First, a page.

6th Nov. 1811 William Howells who deserted this house on 15th Nov. 1810, is ordered to be flogged this day week at dinner time.
21st Sept. 1814 John Jones having been guilty of great misconduct in prevarication relating to some money he has at interest with Mr Samuel Lea of Welbach, is ordered that he be confined in the crib till dinner time next Wednesday, and that then he be flogged unless he tells the truth.

After 1834

Because of its local Act status, the Montgomery and Pool Incorporation was exempt from most of the provisions of the 1834 Poor Law Amendment Act. It member parishes at this time were: Aston, Berriew, Brompton and Rhiston, Castlewright, Chirbury, Churchstoke, Cletterwood, Forden, Hope, Leighton, Llandysil, Llanmerewig, Montgomery, Lower Pool, Middle Pool, Upper Pool, Trelystan, and Worthin.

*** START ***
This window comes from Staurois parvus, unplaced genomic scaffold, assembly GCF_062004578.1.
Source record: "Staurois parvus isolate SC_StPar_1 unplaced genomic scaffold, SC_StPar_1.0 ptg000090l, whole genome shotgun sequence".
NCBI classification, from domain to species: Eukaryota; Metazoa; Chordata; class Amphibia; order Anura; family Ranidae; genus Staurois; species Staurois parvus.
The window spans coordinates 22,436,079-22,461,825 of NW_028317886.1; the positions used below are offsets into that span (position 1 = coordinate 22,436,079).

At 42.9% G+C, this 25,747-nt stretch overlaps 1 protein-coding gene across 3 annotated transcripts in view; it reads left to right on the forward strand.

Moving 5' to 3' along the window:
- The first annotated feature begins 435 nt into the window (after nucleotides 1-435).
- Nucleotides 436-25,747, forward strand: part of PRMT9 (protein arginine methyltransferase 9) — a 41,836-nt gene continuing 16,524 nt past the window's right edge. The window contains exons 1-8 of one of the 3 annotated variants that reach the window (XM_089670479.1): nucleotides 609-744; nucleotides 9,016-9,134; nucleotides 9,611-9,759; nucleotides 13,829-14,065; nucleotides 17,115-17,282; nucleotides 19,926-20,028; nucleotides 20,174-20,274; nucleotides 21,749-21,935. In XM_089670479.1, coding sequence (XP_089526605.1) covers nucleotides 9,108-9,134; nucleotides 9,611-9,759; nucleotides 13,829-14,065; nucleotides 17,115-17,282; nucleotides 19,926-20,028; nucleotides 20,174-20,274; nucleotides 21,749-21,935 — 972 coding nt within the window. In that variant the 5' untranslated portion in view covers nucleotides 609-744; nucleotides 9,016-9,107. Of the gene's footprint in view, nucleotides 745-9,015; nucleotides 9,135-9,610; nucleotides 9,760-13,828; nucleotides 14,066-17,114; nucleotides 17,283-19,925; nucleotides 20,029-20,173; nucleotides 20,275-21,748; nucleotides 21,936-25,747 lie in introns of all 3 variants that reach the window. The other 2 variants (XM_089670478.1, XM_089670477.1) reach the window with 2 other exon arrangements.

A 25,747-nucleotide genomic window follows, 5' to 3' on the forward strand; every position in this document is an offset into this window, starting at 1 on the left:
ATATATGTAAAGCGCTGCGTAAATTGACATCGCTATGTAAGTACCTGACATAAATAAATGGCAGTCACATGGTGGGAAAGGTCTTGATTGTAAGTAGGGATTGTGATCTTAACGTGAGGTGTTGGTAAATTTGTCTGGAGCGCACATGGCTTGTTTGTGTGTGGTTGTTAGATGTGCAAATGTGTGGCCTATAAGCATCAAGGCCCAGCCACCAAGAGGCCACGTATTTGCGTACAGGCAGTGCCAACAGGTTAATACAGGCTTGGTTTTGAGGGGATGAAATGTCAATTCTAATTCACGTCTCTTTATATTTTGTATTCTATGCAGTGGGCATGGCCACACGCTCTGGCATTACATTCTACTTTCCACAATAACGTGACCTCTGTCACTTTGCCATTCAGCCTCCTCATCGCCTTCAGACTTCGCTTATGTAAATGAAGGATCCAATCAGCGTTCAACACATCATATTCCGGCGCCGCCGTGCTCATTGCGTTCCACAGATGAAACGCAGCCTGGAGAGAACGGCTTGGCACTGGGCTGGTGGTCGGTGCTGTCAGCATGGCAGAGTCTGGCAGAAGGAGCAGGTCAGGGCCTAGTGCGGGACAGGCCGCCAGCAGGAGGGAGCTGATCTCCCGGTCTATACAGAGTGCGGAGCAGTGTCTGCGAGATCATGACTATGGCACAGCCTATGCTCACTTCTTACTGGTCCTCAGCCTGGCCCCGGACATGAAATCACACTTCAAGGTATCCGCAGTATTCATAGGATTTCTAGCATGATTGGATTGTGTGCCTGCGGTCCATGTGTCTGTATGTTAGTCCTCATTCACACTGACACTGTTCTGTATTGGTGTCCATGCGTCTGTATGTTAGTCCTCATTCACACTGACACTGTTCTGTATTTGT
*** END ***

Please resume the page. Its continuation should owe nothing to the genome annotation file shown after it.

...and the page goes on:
Although the Welsh town of Pool was renamed Welshpool in 1835, to avoid confusion with the English town of Poole, the Incorporation retained the original spelling. It continued in operation until 25th March, 1870, when it was replaced by the new Forden Poor Law Union. The new union's operation was overseen by an elected Board of Guardians, 34 in number, representing its 24 constituent parishes as listed below (figures in brackets indicate numbers of Guardians if more than one):

Aston, Berriew (3), Brompton and Rhiston, Castle Caereinion, Castlewright, Chirbury (2), Churchstoke (2), Cletterwood, Cyfronydd, Forden, Hope, Leighton, Llandysil, Llanmerewig, Middletown, Montgomery (2), Lower Pool (2), Middle Pool (3), Upper Pool, Rhosgoch, Trewern, Trelystan, Uppington, Worthin. The parishes ranged in size from Rhosgoch (population 48) to Worthin (3,150). Later additions to the Union included Allerbury, Buttington and Guilsfield.

The layout of the site is shown on the 1901 map below.